The French filmmaker Claire Denis has arguably never made a film as dark as “Bastards.” Even “Trouble Every Day,” which shocked the 2001 Cannes Film Festival with its bloody depiction of lustful, hungry vampires, wasn’t as grim as this drama, which looks at the wake of a sexual assault that drives a ship captain (Vincent Lindon) to an obscure attempt at vengeance. But Denis — who’s also made films that were romantic (“Friday Night”), lovely (“35 Shots of Rum”) and sensual (“Beau Travail”) — insists it’s not that dark, nor against the rich, even if she was in a bad mood when she made it.
“Trouble Every Day” was recently given a restoration. That was once quite controversial, and now it’s understood as one of your best works. What do you think of that film now?
When films are finished I don’t watch them. I don’t forget them. I know them by heart. But to watch them — I don’t know, I don’t need it. Sometimes for other people they will change. But for me, they’re gone. To be able to make the next film is more important. It’s good to be empty, to be not carrying them on my back, like a cross. But the Tindersticks song at the beginning [of “Trouble Every Day”] is one of my favorite songs. They were so well into the film with me. We were floating in the same river doing that film.
How did you describe “Bastards” to them when you asked them to do the score?
There was no possible description. I told him I’m going to write a script that’s maybe more angry than others. Then [lead singer Stuart Staples]read the synopsis. The shock for him was when he saw the first image of the dailies while I was shooting. I remember him leaning over in pain. I asked him what was wrong. He said, “Oh my god, that’s painful.” I was not completely aware it was so painful. But he as the first one to tell me that it hurt.
Did you have any instructions for him?
I told him we would need a very inhuman music. I said I was listening to Tangerine Dream.
He and Tindersticks have done the scores to several of your films. At this point is it just instinctual?
Since the very beginning I’ve trusted him. And I know he won’t lie to me. I know if he doesn’t like something he will tell me. And he’s the only person that I believe completely. It’s funny to say that. He’s such a complete stranger in a way — this guy from Nottingham, England. Yet I’m happy when he’s happy with the music.
You said in a press conference for “Bastards” something about being in a sinister mood.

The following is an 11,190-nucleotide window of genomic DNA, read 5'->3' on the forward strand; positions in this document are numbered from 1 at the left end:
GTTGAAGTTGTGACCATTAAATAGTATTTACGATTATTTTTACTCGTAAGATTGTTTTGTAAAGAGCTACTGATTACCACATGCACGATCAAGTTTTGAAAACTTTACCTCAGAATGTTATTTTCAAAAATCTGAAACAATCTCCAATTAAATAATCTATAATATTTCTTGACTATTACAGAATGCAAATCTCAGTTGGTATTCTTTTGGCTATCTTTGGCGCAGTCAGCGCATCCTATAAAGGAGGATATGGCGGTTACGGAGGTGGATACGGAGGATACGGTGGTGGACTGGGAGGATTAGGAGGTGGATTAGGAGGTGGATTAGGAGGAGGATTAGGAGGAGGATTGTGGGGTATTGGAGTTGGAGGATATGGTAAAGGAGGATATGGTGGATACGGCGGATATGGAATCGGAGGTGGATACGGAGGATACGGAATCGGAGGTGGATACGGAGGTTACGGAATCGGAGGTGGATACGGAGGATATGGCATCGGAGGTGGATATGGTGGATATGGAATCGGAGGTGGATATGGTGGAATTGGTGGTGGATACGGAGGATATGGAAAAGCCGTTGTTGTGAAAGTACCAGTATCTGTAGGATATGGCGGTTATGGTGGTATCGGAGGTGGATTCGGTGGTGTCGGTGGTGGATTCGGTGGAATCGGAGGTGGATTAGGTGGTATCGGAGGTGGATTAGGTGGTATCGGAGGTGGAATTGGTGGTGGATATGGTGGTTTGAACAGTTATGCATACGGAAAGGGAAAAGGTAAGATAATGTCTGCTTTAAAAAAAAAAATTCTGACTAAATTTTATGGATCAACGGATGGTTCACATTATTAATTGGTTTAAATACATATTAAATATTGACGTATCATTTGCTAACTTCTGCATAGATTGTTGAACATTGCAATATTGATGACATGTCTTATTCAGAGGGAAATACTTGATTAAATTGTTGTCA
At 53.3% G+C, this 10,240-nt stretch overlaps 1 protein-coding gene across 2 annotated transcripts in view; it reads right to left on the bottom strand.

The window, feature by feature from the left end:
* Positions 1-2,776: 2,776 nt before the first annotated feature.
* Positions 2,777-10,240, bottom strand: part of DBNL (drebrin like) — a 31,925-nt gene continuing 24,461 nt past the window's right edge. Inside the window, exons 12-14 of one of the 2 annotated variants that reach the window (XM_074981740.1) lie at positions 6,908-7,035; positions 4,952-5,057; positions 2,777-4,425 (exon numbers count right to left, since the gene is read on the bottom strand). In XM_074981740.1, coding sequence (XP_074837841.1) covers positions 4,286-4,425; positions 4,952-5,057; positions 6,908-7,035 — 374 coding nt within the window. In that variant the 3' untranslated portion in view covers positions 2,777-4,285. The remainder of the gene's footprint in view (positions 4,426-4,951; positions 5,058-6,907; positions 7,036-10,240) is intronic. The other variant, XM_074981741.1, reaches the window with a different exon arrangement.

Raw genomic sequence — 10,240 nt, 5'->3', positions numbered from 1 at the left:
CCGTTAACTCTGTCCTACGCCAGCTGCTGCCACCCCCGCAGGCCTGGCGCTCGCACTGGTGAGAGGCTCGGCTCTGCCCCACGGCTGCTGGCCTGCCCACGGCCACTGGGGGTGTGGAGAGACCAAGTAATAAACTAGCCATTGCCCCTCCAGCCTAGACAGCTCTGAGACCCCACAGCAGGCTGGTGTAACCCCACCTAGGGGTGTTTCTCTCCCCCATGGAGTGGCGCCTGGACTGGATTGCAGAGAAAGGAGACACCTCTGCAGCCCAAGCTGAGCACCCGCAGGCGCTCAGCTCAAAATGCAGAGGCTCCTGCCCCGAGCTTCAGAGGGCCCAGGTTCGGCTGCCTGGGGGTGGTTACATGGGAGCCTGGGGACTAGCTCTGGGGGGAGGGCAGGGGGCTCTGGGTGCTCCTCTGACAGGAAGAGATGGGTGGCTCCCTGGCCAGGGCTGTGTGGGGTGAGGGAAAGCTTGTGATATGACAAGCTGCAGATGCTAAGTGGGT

No, no, I said I was a sinister person. But I change from film to film. When I did “35 Shots of Rum” I was in the mood for love, for my grandfather. I am a really sinister person, I guess. When I did this film I was really angry. I was disgusted by many things.
It seems to be very critical of the rich.
I’m not criticizing. I don’t judge the rich. I don’t like to judge people. I can be angry, I can be nervous, I can be bad-tempered. I’m very bad-tempered often. But to judge people, for me, it’s very hard, I must say. Impossible. I don’t think I ever wrote a script whose character that I hate completely. There is always something I like in any character in a film I’ve made.
This is the first film that you and cinematographer Agnes Godard have made in digital. What was it like making the switch?
The difficult thing was to test it before, then forget that it’s not a camera but a computer. I remember when I was shooting “Beau Travail” [in Djibouti] the light was so strong I thought I could feel it was burning the film. When it’s that hot a digital camera stops working. You have to put ice bags on it. Computers can’t stand the heat.
How else did it change your approach?
With the night scenes, we wanted to get scenes that were obscure and dark. That is difficult with digital. And I wanted to be sure of what we shot every day, because I didn’t want to go to the editing room with an image that was like a blueprint of the image and nothing more. I hate when people say, “After you finish editing you will know what the look will be.” No, the look of the film should be there when you’re shooting.